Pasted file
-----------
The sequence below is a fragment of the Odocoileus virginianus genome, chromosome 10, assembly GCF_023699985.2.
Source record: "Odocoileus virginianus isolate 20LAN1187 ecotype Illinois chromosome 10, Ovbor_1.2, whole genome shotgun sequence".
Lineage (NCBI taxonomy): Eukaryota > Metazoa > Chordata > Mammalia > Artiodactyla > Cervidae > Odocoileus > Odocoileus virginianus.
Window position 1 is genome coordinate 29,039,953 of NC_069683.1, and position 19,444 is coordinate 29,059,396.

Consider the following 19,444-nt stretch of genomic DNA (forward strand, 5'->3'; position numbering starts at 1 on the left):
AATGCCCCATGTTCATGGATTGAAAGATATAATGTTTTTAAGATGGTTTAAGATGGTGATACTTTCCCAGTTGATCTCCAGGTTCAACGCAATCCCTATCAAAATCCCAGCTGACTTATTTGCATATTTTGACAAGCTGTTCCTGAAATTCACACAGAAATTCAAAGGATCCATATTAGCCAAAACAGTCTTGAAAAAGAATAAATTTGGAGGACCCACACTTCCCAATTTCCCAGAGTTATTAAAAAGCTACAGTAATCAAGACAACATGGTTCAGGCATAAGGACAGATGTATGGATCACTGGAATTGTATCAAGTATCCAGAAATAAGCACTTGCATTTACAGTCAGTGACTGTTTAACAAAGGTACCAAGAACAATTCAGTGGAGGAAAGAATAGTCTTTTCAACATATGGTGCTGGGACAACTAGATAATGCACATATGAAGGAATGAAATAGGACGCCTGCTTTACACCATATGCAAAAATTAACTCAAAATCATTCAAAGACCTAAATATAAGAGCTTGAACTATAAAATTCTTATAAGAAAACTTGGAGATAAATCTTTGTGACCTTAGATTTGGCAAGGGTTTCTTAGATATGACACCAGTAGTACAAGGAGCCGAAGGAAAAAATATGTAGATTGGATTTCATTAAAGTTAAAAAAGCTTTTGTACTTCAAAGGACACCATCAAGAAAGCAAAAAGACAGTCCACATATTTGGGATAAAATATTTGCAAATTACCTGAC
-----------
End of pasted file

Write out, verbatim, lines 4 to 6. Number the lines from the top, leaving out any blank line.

Window position 1 is genome coordinate 29,039,953 of NC_069683.1, and position 19,444 is coordinate 29,059,396.

Consider the following 19,444-nt stretch of genomic DNA (forward strand, 5'->3'; position numbering starts at 1 on the left):
AATGCCCCATGTTCATGGATTGAAAGATATAATGTTTTTAAGATGGTTTAAGATGGTGATACTTTCCCAGTTGATCTCCAGGTTCAACGCAATCCCTATCAAAATCCCAGCTGACTTATTTGCATATTTTGACAAGCTGTTCCTGAAATTCACACAGAAATTCAAAGGATCCATATTAGCCAAAACAGTCTTGAAAAAGAATAAATTTGGAGGACCCACACTTCCCAATTTCCCAGAGTTATTAAAAAGCTACAGTAATCAAGACAACATGGTTCAGGCATAAGGACAGATGTATGGATCACTGGAATTGTATCAAGTATCCAGAAATAAGCACTTGCATTTACAGTCAGTGACTGTTTAACAAAGGTACCAAGAACAATTCAGTGGAGGAAAGAATAGTCTTTTCAACATATGGTGCTGGGACAACTAGATAATGCACATATGAAGGAATGAAATAGGACGCCTGCTTTACACCATATGCAAAAATTAACTCAAAATCATTCAAAGACCTAAATATAAGAGCTTGAACTATAAAATTCTTATAAGAAAACTTGGAGATAAATCTTTGTGACCTTAGATTTGGCAAGGGTTTCTTAGATATGACACCAGTAGTACAAGGAGCCGAAGGAAAAAATATGTAGATTGGATTTCATTAAAGTTAAAAAAGCTTTTGTACTTCAAAGGACACCATCAAGAAAGCAAAAAGACAGTCCACATATTTGGGATAAAATATTTGCAAATTACCTGAC